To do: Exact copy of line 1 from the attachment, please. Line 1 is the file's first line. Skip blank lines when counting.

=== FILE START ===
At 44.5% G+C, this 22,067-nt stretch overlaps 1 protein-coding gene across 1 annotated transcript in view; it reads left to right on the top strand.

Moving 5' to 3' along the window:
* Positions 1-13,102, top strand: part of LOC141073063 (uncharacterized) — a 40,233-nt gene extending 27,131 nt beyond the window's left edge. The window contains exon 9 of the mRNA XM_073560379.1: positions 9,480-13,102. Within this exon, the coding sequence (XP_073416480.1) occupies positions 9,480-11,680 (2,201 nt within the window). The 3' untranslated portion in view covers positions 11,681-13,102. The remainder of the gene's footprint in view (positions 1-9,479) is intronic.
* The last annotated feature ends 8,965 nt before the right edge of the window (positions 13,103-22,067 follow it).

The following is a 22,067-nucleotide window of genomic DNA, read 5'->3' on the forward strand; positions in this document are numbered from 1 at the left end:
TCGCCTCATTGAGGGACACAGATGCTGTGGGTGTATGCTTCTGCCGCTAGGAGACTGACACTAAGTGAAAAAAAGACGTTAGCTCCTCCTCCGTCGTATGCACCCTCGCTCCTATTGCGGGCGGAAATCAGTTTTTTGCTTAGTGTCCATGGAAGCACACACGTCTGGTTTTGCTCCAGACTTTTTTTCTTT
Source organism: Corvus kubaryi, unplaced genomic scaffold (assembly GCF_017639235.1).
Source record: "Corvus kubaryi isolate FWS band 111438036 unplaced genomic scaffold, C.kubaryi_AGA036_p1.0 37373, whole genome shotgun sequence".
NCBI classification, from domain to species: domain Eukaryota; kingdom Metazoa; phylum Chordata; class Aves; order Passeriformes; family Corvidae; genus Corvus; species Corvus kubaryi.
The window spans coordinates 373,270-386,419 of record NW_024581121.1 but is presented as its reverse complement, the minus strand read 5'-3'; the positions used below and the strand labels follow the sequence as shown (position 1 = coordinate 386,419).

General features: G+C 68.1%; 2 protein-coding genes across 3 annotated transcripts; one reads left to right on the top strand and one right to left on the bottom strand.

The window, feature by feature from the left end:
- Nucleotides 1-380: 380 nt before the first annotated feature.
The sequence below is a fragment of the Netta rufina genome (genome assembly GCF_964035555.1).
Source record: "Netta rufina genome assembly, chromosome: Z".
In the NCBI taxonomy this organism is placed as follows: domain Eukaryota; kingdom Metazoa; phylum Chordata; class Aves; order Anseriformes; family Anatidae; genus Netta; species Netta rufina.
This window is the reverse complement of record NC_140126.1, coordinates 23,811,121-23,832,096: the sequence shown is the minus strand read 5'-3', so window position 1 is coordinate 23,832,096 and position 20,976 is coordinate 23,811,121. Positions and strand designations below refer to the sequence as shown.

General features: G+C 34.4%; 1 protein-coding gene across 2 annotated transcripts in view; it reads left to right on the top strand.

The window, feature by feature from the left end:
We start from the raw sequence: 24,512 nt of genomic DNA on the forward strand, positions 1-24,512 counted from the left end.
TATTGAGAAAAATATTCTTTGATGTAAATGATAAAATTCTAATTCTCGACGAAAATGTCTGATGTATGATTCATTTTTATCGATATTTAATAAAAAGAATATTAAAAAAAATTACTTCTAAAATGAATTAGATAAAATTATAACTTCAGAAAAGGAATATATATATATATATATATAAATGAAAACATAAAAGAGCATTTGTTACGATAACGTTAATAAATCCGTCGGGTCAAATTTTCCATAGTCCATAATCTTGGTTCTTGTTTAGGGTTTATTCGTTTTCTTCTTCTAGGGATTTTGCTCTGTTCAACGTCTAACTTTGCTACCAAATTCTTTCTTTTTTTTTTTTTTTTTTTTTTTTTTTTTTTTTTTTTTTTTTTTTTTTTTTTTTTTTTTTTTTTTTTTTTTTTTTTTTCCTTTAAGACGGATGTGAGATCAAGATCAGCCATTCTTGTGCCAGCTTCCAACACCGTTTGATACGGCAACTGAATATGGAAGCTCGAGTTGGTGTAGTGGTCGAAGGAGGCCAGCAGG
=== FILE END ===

At 44.5% G+C, this 22,067-nt stretch overlaps 1 protein-coding gene across 1 annotated transcript in view; it reads left to right on the top strand.